Savings and investment security is impeded above all by legislative obstacles. Own-ers don't feel secure, as far this feeling is not supported by the legislation: the act of bankruptcy, the joint-stock companies act, the equity market act, the criminal legis-lation etc. To the same category of obstacles can also be referred corruption in the law-enforcement and the judicial systems, as well as non-transparent and corrupt authorities as a whole. Shortcomings in the legislative and law enforcement systems give rise to a negative public attitude, a legal negation mood of public agents and unacceptable in civi-lized countries custom and usage in business intercourse. This is a serious handicap for economic growth, too. Less visible, but not less important are the obstacles represented by an underdeveloped business infrastructure: transport, telecommunications, and ser-vices. To give an example: Moscow's and Moscow Region's leadership in business and investment activities is in many ways explained in particular by a favourable business in-frastructure.

To ensure a long-term and stable economic growth a mere non-interference by the state into the economy is not enough, a certain government economic policy is required. This policy shall at the least eliminate the obstacles for investments and at most will en-courage them.

A policy of European integration can become one of the most important com-ponents of this kind of state economic policy. It is clear that this policy can only be viewed in the context of overall integration of Russia into the world economy. This policy does not exclude, moreover it rather presupposes, a more active cooperation with the USA, China, India, the Arab countries, the Latin American countries, Japan and so on. Surely, it is not a question of being geopolitically biased. One should understand, though, that in the first place even business cultures of European countries are not identical. Sec-ondly, they are strikingly different form the business culture of the USA (in spite of its Brit-ish roots), let alone Japan. And, thirdly, business cultures of China, India and the Arab world are even more different from European ones.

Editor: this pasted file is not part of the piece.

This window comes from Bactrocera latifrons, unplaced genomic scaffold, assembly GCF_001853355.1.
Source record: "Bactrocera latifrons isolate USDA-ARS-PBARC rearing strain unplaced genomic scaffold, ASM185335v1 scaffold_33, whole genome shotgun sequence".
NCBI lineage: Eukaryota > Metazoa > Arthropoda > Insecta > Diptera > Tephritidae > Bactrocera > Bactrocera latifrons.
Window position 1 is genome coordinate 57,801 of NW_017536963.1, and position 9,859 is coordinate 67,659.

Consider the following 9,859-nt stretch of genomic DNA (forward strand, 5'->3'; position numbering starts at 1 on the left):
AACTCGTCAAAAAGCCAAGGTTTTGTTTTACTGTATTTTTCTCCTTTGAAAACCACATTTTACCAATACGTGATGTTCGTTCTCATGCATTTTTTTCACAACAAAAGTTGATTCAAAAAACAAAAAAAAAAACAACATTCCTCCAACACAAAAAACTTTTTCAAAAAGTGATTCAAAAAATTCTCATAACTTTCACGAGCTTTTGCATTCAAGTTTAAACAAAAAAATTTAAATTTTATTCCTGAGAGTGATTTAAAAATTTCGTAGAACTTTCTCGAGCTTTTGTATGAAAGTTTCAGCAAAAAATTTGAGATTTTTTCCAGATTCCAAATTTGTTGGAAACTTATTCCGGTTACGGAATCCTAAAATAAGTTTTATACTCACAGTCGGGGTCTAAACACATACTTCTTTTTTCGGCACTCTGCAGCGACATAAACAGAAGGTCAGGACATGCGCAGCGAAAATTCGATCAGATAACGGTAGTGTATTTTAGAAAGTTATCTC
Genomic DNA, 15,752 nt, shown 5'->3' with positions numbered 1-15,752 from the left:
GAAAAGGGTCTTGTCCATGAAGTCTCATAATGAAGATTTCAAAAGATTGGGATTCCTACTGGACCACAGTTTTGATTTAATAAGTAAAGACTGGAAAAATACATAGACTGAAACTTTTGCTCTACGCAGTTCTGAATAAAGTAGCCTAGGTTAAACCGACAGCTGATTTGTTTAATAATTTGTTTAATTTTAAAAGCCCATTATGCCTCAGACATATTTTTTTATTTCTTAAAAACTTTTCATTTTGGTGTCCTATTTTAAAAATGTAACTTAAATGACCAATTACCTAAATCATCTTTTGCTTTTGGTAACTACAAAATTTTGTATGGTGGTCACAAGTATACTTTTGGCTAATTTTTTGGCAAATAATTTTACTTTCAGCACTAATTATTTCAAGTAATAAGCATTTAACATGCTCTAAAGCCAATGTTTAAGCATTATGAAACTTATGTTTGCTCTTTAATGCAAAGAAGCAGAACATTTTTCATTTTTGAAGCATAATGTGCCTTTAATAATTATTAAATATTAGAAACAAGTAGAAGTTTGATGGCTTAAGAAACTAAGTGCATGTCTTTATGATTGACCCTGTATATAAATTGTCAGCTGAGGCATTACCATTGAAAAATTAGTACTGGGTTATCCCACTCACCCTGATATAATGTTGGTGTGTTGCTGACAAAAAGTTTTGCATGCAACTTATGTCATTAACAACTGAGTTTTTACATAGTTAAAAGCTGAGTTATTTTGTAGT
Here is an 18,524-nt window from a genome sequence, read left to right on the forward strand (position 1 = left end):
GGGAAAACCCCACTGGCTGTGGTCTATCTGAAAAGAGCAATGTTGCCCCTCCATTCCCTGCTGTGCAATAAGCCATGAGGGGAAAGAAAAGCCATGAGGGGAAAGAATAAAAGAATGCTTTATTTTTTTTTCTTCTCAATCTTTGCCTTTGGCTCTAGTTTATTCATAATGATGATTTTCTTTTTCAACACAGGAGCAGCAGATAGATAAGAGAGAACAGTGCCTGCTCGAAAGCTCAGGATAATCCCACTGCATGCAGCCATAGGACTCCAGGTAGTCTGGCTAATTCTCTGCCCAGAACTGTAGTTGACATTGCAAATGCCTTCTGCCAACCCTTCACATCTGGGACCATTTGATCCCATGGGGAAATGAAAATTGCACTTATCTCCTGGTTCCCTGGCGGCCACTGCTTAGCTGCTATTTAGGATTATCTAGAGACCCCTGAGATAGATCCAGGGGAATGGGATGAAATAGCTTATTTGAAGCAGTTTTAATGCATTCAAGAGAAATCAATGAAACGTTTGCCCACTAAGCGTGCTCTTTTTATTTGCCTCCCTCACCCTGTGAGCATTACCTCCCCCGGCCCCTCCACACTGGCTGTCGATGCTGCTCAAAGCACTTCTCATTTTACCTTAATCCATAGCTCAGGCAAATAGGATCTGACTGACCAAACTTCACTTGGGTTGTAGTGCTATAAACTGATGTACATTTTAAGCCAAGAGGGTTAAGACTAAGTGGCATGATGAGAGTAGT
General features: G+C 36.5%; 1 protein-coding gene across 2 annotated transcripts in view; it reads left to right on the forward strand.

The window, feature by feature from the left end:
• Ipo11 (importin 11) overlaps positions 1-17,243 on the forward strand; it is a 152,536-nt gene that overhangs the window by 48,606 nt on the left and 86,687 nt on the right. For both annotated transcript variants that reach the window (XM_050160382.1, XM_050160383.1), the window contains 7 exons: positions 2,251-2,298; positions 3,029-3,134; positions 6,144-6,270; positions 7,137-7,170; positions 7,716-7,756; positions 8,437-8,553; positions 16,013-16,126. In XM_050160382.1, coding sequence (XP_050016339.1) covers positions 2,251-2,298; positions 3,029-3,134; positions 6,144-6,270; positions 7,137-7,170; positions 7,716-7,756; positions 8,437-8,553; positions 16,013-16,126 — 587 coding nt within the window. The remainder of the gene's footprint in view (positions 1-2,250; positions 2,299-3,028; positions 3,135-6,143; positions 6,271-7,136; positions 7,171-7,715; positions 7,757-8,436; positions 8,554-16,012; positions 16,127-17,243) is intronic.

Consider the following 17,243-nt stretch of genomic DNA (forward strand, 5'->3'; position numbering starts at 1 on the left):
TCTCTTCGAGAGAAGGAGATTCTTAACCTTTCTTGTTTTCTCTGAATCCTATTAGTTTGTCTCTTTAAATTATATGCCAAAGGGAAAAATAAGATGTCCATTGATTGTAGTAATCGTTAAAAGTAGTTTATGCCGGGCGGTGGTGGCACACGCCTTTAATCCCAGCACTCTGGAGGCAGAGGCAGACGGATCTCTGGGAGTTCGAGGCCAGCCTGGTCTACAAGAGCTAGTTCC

It follows that Russia is either going to aspire to build up its own special business cul-ture (which is unfeasible because Russia's economy is poor, it also pointless) or is going to look for its own niche in the All-European culture (which is most logic, bearing in mind its economic, cultural and historic relations with Europe).

4. Preconditions of a stable economic growth in Russia: its European inte-gration and transition to euro.

Talking about Russia's participation in the processes of European economic integration one should in the first place view the steps aimed at encouragement of in-vestments, creation of mechanism to transform savings into investments and aimed at protection of investments. Calling off restrictions on foreign banks and insurance companies activities is a prerequisite, but this is not all. The state shall take clear steps to work out and pursue a sensible policy aimed at encouragement of investments into production of goods in Russia and protection of these. It should not be a question of financial guarantees at that (this would be a fallacious way leading to corruption). It is a question of systematic work to eliminate legislative shortcomings, unwise administrative barriers, erroneous tax barriers impeding investments, a question of unfair competition control, malbankruptcies control, measures to fight violation of shareholders' rights, abuse of rights and abuse of the law-enforcement system etc. In this sphere one hears lots of positive declarations (sometimes contradictory), but real improvements are still hardly visible.

In the second place it is required to view a possible government investments pol-icy that would encourage an economic growth. It is true, that should the government fi-nance investments projects by 100%, this situation will lead to nothing but an enhanced corruption. Should the state financing percentage drop to 10-20%, provided that the rest of means will be acquired though sales of shares of the future company, governmental support can be combined with public interests. In this case investments by the govern-ment will not be substituting private ones, but will serve as an accelerator of the invest-ment process. Funds for these investments can be obtained by floating government bonds. In future the government share of stocks should be sold to pay off the bonds and pay the interests. In some infrastructural investment projects (construction of hydroelec-tric and nuclear power-stations, railroads, ports etc.) the government share can also be higher, up to 50% and even more. This is possible in cases when the construction project is required to implement government region development programmes.

Last (but not least), there can also be a question of a consecutive stabilization of the monetary policy to bring the inflation to the average European level, diversify export, accumulate sufficient reserves and ensure a follow-up stabilization of rouble ex-change rate.